Election 2014: Tea Party Looks to Build on Early Victories in Key GOP Primaries

Tea Party-backed Ben Sasse speaks as Sarah Palin, Sen. Ted Cruz, Sharon Lee, Sen. Mike Lee, and former Nebraska governor Kay Orr look on.

In 2010 the Tea Party delivered the House of Representatives to the Republican party, stopping the Democrat big government agenda dead in its tracks. Since then, establishment Republicans have fought the Tea Party on tactics and in elections, outspending Tea Party candidates with their vast resources, downplaying Tea Party influence, and even allying themselves with leftist organizations or otherwise misleading voters with dishonest advertisements. Establishment Republicans have expressed contempt for principled conservatives, liberty-lovers, and the Tea Party alike. 

This past Tuesday, the Tea Party proved once again that it is neither dead nor dying, scoring big victories in Nebraska’s Senate primary and West Virginia’s House primary. Ben Sasse overcame the establishment candidate’s dishonest tactics to win in a landslide in Nebraska, and Alex Mooney won easily as well. 

Tea Party candidates are looking to capitalize on these early wins to build momentum in their own races against establishment incumbents and candidates.

Matt Bevin and Sen. Mitch McConnell.

Matt Bevin vs Sen. Mitch McConnell: Kentucky Senate Primary (May 20)

Sen. Mitch McConnell epitomized the establishment attitude toward the Tea Party when he claimed that incumbents will “crush” Tea Party candidates “everywhere.” 

He is fond of pointing out that he will replace Harry Reid as Senate Majority Leader if Republicans claim a majority in the Senate this November, but that is little incentive to elect Republicans this November.

As we noted in a previous article

McConnell was also instrumental in crafting a 2013 resolution that raised taxes on millions of American families. McConnell’s unprincipled record of going along with big government includes 9 votes to raise the debt ceiling for a total of $6.7 trillion, a vote for the 2007 energy bill that raised taxes and instituted new regulations on automakers, as well as his votes to bail out Fannie Mae and Freddie Mac and big banks in 2008.

McConnell refused to stand strong with the House Republicans, Ted Cruz, and the rest, instead saying that now was not the time to fight Obamacare. McConnell and the Senate Republican leadership was complicit with the implementation of Obamacare, which has cost more than 6 million Americans their insurance and raised rates on millions more, not to mention the economic turmoil and implementation nightmare it has precipitated.

McConnell is a career politician who has been in Washington since 1985, making this his 30th year in the United States Senate.

On the other hand, McConnell’s challenger Matt Bevin is a citizen candidate, a successful entrepreneur, father of nine, and principled conservative. He has developed several humanitarian projects in India and Africa, not to mention adopting four children from Ethiopia. His pro-liberty philosophy and history of job creation is in sharp contrast to McConnell’s own record.

A recent poll indicates that Bevin is closing the gap, despite being outspent by several million dollars. A study of the candidates’ presence on social media indicates that voter enthusiasm for Bevin is far superior to McConnell’s, but whether that will translate into a victory on election day is yet to be seen.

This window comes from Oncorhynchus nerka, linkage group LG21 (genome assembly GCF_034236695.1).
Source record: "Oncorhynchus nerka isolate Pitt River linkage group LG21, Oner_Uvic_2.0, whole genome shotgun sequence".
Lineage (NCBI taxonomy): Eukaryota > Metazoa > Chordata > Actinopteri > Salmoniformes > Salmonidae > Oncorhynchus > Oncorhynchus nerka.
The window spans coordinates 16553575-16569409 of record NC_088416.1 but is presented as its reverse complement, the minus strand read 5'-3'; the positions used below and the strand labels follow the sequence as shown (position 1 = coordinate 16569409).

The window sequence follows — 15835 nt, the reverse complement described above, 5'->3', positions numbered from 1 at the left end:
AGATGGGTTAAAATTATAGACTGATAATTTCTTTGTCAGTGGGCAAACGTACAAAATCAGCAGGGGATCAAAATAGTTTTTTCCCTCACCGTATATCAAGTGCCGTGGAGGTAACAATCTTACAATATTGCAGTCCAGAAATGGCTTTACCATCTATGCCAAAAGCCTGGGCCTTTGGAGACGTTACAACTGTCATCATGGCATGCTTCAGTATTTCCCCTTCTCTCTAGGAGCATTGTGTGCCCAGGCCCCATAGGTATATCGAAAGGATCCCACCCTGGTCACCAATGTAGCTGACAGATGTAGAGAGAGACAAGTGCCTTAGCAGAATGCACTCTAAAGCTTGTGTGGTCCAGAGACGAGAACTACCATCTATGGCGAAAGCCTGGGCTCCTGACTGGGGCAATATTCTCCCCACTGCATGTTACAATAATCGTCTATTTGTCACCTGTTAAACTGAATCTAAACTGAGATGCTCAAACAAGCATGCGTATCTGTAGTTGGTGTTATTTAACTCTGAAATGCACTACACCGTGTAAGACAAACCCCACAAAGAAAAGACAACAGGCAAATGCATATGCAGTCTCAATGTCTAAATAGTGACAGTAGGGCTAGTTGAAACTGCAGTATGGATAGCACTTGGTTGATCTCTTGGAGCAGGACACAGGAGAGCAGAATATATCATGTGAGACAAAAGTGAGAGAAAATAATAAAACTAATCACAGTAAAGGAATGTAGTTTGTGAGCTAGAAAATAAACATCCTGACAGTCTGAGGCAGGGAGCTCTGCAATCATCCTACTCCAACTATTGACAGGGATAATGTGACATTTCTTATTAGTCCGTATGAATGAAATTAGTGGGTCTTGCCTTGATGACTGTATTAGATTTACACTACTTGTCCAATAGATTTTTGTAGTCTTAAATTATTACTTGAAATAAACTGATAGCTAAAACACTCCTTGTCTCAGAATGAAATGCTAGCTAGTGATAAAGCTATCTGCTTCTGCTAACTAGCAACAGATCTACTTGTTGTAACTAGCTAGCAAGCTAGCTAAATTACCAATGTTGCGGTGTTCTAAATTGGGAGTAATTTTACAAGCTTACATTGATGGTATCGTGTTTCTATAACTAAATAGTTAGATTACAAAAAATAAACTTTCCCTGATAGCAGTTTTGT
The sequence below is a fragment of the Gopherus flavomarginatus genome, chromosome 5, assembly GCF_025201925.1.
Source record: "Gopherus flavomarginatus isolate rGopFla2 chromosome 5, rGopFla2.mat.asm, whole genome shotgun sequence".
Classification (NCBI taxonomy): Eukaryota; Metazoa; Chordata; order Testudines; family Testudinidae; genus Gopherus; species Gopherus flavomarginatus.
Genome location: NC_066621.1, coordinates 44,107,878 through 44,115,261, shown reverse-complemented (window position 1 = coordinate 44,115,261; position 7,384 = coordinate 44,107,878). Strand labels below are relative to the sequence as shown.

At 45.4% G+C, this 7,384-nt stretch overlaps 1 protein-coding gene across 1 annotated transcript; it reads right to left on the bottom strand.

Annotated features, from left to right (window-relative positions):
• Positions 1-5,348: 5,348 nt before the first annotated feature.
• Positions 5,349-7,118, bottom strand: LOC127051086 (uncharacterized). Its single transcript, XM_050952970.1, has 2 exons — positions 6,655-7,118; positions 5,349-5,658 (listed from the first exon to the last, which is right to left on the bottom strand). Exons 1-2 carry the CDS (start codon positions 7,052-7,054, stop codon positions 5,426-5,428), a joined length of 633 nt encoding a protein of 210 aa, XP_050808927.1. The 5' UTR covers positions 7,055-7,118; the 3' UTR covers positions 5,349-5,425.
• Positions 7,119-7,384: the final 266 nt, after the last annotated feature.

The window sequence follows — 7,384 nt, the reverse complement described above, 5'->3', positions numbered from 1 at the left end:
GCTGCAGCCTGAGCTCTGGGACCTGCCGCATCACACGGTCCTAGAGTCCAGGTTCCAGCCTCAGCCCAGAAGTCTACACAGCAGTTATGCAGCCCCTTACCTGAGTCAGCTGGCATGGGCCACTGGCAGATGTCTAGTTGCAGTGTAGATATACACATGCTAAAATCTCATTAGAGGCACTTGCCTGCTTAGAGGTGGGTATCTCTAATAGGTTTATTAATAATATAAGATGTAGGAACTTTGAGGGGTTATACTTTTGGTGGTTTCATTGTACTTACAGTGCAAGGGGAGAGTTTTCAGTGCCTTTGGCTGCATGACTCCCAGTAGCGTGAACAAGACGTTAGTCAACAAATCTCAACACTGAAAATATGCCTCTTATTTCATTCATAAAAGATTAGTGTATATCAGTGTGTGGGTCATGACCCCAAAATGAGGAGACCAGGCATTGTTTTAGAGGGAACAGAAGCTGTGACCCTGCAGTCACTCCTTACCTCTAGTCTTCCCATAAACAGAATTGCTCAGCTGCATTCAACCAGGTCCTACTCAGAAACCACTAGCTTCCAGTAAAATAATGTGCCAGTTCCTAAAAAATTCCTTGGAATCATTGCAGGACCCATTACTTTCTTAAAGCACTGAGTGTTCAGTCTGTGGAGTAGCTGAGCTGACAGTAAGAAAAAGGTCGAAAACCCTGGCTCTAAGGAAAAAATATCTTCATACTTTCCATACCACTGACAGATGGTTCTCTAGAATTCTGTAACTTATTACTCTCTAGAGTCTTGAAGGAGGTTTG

A strong showing by Bevin would be an embarrassment to McConnell, but a defeat of the Senate’s top Republican would be a wake-up call to the entire ruling class.

Bryan Smith vs Rep. Mike Simpson: Idaho 2nd Congressional District Primary (May 20)

Bryan Miller and Rep. Mike Simpson.

Rep. Mike Simpson is eyeing a ninth two-year term in Congress. He has repeatedly voted in favor of items on the Obama agenda, including the disastrous Cash for Clunker program, $700 billion stimulus package, bailouts, and he even refused to support the movement to defund Obamacare. 

Challenger Bryan Smith was born and raised in Idaho, is a father of five with his wife of 30 years, and he owns several small businesses in the area. He became a grassroots activist in 2008 and has garnered the endorsements of several Tea Party and conservative groups, including FreedomWorks, Senate Conservatives Fund, Club for Growth, and Young Americans for Liberty Action Fund.

Joni Ernst vs Mark Jacobs: Iowa Senate Primary (June 3)

Joni Ernst has the rare distinction of garnering the support of both the Tea Party and establishment elements, although Tea Party groups were the first to back her candidacy when she was polling far behind Jacobs.

Now, Ernst is regarded as the frontrunner, although the race is still a close one. Ernst’s colorful commercials have garnered her national attention.

The Chamber of Commerce’s sudden decision to back Ernst may be the result of recent controversial comments from Mark Jacobs, who said, “I don’t think U.S. Senators make that much money.” Jacobs is a self-made millionaire.

Ernst grew up on a farm and became a lieutenant colonel in the army. She has pledged to support a complete repeal of Obamacare and a balanced budget amendment. Ernst has garnered endorsements from a wide range of sources, including the NRA, Senate Conservatives Fund, Mitt Romney, the Chamber of Commerce, and Sarah Palin.

Chris McDaniel vs Sen. Thad Cochran: Mississippi Senate Primary (June 3)

Chris McDaniel and Sen. Thad Cochran.

Thad Cochran has been in Congress since 1973. Yes, you read that correctly. He left the House of Representatives in 1978 and has been elected to the Senate ever since, making him the third-longest serving Senator behind only Orrin Hatch and Patrick Leahy.

An April poll showed that Chris McDaniel was gaining on Cochran but still trailing by a margin of 52 to 35 percent. Another poll showed McDaniel within single digits and Cochran under 50 percent, which is a significant development. When voters are told that McDaniel is supported by Tea Party groups, McDaniel garners a slim lead. Some of McDaniel’s momentum appears to have been stunted by a flurry of negative ads released by Cochran. 

McDaniel has accumulated the endorsements of Tea Party and conservative groups and figures, including FreedomWorks, Mark Levin, Sarah Palin, Senate Conservatives Fund, and the Tea Party Express.